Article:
- The Washington Times - Sunday, October 5, 2003

CHARLESTON, S.C. — Chris Whitney always had a special place in his heart for the Washington Wizards, and with good reason. After all, it was the Wizards who rescued him from the CBA scrap heap and eventually signed him to a multiyear deal that helped him become a 10-year NBA veteran.

But Whitney, whom the Wizards signed to a one-year deal at just more than $1million before training camp, saw some things during the 2001-02 season that turned him off about Washington — so much so that he didn’t want to come back unless some changes were made in team management.

“I wouldn’t have been back,” Whitney said. “I had several options and, actually, this was my second.”

The Wizards released Whitney at the start of last season, which he split between Denver and Orlando. The Magic showed interested in re-signing him, and the Los Angeles Lakers were interested. But when he saw the changes that were made in the Wizards organization — specifically bringing in coach Eddie Jordan and respected president of basketball operations Ernie Grunfeld — he changed his mind about returning.

Although Whitney would not spell out his reasons, a league source said he did not want to play again for former coach Doug Collins. Whitney said yesterday that “I had no problems playing with Mike [Jordan].”

Meanwhile, Eddie Jordan is happy to have him back for a number of reasons.

Granted, the team is packed in the backcourt, with the yeoman share of minutes being destined for Jerry Stackhouse, Gilbert Arenas and Larry Hughes. But after that, there is a huge drop-off in talent. If Whitney were not in the equation, Jordan would be looking at second-year guard Juan Dixon and rookie Steve Blake.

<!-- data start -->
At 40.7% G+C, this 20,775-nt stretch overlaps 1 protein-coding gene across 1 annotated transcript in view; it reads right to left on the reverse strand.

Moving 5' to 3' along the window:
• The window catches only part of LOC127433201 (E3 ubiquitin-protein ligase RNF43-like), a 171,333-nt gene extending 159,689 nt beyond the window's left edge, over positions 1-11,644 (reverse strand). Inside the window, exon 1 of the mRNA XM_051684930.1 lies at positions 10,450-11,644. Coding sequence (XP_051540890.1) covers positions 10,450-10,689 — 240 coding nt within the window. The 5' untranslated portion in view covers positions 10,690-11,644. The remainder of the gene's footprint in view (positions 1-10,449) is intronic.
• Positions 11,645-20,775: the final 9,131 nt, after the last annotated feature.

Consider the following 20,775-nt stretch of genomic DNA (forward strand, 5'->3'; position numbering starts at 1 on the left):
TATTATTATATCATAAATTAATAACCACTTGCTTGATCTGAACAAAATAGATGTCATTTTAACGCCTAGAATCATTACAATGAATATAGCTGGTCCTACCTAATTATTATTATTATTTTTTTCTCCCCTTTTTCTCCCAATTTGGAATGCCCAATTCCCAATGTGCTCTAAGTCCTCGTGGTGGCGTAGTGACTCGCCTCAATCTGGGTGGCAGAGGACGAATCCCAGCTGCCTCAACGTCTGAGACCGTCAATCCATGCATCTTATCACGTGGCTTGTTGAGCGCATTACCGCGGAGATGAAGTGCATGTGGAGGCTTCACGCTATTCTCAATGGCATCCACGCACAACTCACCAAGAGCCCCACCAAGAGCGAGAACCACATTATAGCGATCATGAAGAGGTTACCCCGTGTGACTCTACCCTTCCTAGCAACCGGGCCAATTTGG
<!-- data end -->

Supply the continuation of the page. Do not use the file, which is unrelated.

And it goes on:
“He’s a good player,” Jordan said of Whitney, who turns 32 today. “Is he as quick and as athletic as he was five years ago? Probably not, but he hasn’t lost much. And intelligence on the floor means a lot all the time.”

Whitney is considered one of the NBA’s most affable players and was runner-up for the league’s Sportsmanship Award in 2000-01.

“He’s a great personality,” Jordan said. “He makes you laugh. He’s easy to talk to. He’s good to have around.”

In addition to being an excellent ball-handler, Whitney is the most accomplished long-range shooter in franchise history with 481 3-pointers. He also holds the team’s highest free throw percentage (.878) among players with 700 or more attempts.

“Anytime you can add a guy who can add something to your team, it’s a good thing,” Jordan said. “Chris can do that.”

Once the Wizards signed him, Whitney wasted no time getting back to the Washington area to participate in summer practices with his teammates, who were gathering daily to whip themselves into shape for training camp.

At the time, Whitney said he wasn’t sure returning to Washington was the best move for him. Now that he has started to get familiar with Jordan and Grunfeld and the way things are going with the Wizards nowadays, he is.

“I’m very happy,” he said. “Eddie Jordan has been good; all the assistants are fine; Ernie is a good guy. I’m just happy with the whole turnaround here.”

Note — Blake suffered a chipped bone in his hand and wore a dressing yesterday. The injury is not serious and will not keep him out of practices.

Copyright © 2018 The Washington Times, LLC. Click here for reprint permission.

The Washington Times Comment Policy

The Washington Times is switching its third-party commenting system from Disqus to Spot.IM. You will need to either create an account with Spot.im or if you wish to use your Disqus account look under the Conversation for the link "Have a Disqus Account?". Please read our Comment Policy before commenting.

 

Click to Read More

Click to Hide